Well Location & Protection
Most of us take our drinking water for granted. Whether a private well serves one home or a public water system serves an entire neighborhood, it needs maintenance and testing to continue producing safe water. The way land near a well is used can also affect the quality of the water.
Here are some things that well owners can do to help protect their drinking water and public health:
Properly Locate New Wells
If you will be having a licensed well driller drill a new well on your property, properly locating the well can help protect your water supply. Topography, surface water drainage, and location of roads, buildings, drywells, and septic systems should be taken into consideration. The requirements of WAC 173-160-171, WAC 246-272A-0210, and local zoning and critical area setbacks must be met. A 100-foot radius free of any encumbrances is always recommended. In Clallam County the following minimum setbacks for residential wells are required:
- 50 to 100 feet from property lines depending on the size and shape of the parcel
- 50 feet from septic tanks and pump chambers
- 100 feet from drainfields and reserve areas (existing or proposed)
- 5 feet from foundations and eaves of buildings (drip line)
If the well is less than 100 feet from a property boundary, setbacks from septic tanks, drainfields, and reserve areas (existing or proposed) on adjacent properties must also be maintained. Parcels that have been subdivided may have additional requirements for well placement. See So You Want to Build Your Dream House (PDF) for visuals and more details.
Wells to be used for commercial purposes have additional requirements. Contact Environmental Health for information.
Know the Type & Location of Existing Wells
Your well may be in a different place than your pump or pressure tank. Once you have located it, determine if it is a dug well or a drilled well. Dug wells are shallow and may easily be contaminated by surface runoff. Drilled wells are deeper and better protected from surface contamination.
Inspect the Wellhead
Periodically examine the well cap, seal and the area around the casing for any leaks and make sure that the access port is plugged. If there is a well vent, it should be inverted and screened (see well component photos (PDF) for examples). The well casing should extend one to two feet above the ground surface (or flood level). The area around the casing should be mounded with clay to prevent surface water from collecting around it, if necessary. Check Simple Fixes for Wellhead Openings (PDF) for some easy repair tips. If it seems that more complex repairs are needed, call a licensed well driller.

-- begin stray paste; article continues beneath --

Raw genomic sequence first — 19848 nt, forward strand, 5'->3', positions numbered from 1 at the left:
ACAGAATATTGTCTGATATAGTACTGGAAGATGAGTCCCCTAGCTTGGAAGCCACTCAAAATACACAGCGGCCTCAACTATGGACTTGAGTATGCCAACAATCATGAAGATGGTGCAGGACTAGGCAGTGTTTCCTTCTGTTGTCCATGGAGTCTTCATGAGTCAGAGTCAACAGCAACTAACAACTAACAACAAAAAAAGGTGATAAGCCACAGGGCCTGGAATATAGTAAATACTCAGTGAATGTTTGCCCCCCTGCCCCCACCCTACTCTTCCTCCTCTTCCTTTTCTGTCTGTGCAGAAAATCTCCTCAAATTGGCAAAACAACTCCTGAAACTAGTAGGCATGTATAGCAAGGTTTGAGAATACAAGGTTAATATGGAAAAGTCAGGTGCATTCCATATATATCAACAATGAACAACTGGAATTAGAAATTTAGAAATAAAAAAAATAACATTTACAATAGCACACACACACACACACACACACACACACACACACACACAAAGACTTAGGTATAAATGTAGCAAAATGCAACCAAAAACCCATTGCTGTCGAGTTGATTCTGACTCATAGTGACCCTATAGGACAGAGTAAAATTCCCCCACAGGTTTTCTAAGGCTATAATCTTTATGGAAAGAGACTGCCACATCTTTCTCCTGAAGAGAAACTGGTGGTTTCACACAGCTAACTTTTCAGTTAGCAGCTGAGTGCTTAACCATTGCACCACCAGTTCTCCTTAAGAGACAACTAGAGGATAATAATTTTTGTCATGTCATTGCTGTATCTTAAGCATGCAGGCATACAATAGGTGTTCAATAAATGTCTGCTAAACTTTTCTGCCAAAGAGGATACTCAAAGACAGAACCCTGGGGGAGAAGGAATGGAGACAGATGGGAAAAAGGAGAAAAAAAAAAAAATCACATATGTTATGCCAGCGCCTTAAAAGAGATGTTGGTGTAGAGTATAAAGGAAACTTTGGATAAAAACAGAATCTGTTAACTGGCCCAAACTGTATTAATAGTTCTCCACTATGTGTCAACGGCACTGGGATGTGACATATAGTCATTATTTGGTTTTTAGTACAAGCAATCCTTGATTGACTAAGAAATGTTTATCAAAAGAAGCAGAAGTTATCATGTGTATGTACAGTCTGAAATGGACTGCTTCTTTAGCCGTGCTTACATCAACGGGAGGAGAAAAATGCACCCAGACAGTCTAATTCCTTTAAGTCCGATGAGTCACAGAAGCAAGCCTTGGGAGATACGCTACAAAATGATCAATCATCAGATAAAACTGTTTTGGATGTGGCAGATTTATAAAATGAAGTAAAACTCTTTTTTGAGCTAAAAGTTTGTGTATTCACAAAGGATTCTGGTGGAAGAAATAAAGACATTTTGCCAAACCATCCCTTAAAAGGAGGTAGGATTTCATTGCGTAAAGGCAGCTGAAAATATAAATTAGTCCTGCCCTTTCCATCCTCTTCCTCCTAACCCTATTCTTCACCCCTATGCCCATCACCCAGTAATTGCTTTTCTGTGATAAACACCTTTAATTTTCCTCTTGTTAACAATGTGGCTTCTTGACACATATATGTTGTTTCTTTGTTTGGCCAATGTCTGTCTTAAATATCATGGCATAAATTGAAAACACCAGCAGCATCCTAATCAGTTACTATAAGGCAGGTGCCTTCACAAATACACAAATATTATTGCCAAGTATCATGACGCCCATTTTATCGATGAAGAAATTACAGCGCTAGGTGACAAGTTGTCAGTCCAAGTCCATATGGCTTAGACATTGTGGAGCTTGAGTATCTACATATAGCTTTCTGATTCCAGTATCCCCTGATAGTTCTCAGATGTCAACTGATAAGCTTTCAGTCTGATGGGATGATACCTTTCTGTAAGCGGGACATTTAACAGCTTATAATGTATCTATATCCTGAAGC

Test Well Water Regularly
We recommend that individual wells be tested once a year for bacteria, and every three years for nitrate. See Coliform Bacteria and Nitrate Information for Private Well Users (PDF) for more information. Contact Environmental Health for specific testing requirements. The Clallam County Drinking Water Lab offers bacteria and nitrate testing. If your water tests are unsatisfactory you may want to troubleshoot problems with your well or water supply by following the Department of Health's Contamination Troubleshooting Checklist (PDF).
Keep records of the well installation, as well as any repairs, pump tests and water tests you have done on your well. A copy of your well log will be useful for future construction permits or property sales.
Keep Surface Water Runoff Away From the Wellhead
The well should be up-slope from potential contamination sources. If necessary, install a curtain drain to divert surface runoff.
Maintain a 'No-Pollution' Buffer
Public water supplies require a 100-foot protective radius around the well. For individual wells, it is recommended to maintain a buffer of 100 feet around the well if possible. Store garden and animal wastes, chemical fertilizers, pesticides, and other potential contaminants outside your "no-pollution" buffer. Do not store chemicals in your well house. Fence off animal access to your well. Shield animal waste from rain.
Protect the Soil From Contamination
Protect the soil from being contaminated by oil, gasoline and household chemicals. For suggestions for safer alternatives to products that can harm the drinking water supply, and how to dispose of hazardous chemicals safely, contact Environmental Health.
Garden & Landscape Carefully
Avoid using or mixing fertilizers and pesticides within 100 feet of the well. Use alternative methods for pest control, such as biodegradable products, physical barriers, beneficial insects and companion planting. If needed, apply chemicals sparingly and follow instructions carefully. Avoid over-watering.
Abandoned Wells Properly
Report abandoned wells to the Washington State Department of Ecology at 360-407-0281. It is the property owner's responsibility to have abandoned wells decommissioned.